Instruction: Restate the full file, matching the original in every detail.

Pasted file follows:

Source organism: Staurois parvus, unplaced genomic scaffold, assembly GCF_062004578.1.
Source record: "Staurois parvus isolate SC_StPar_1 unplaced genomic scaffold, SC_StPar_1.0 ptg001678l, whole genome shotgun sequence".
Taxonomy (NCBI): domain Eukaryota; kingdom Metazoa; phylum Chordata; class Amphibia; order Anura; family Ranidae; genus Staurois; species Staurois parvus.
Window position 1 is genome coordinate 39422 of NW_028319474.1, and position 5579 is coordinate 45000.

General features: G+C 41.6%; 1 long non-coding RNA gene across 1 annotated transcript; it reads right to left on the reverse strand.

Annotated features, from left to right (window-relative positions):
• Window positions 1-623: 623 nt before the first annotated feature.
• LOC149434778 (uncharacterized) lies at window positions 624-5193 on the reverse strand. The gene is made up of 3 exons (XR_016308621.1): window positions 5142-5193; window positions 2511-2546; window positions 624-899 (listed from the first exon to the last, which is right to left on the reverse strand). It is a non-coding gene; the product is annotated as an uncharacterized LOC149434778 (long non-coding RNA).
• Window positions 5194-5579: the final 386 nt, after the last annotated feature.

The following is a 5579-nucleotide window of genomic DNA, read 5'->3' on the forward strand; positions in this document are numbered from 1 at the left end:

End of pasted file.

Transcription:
Source organism: Staurois parvus, unplaced genomic scaffold, assembly GCF_062004578.1.
Source record: "Staurois parvus isolate SC_StPar_1 unplaced genomic scaffold, SC_StPar_1.0 ptg001678l, whole genome shotgun sequence".
Taxonomy (NCBI): domain Eukaryota; kingdom Metazoa; phylum Chordata; class Amphibia; order Anura; family Ranidae; genus Staurois; species Staurois parvus.
Window position 1 is genome coordinate 39422 of NW_028319474.1, and position 5579 is coordinate 45000.

General features: G+C 41.6%; 1 long non-coding RNA gene across 1 annotated transcript; it reads right to left on the reverse strand.

Annotated features, from left to right (window-relative positions):
• Window positions 1-623: 623 nt before the first annotated feature.
• LOC149434778 (uncharacterized) lies at window positions 624-5193 on the reverse strand. The gene is made up of 3 exons (XR_016308621.1): window positions 5142-5193; window positions 2511-2546; window positions 624-899 (listed from the first exon to the last, which is right to left on the reverse strand). It is a non-coding gene; the product is annotated as an uncharacterized LOC149434778 (long non-coding RNA).
• Window positions 5194-5579: the final 386 nt, after the last annotated feature.

The following is a 5579-nucleotide window of genomic DNA, read 5'->3' on the forward strand; positions in this document are numbered from 1 at the left end: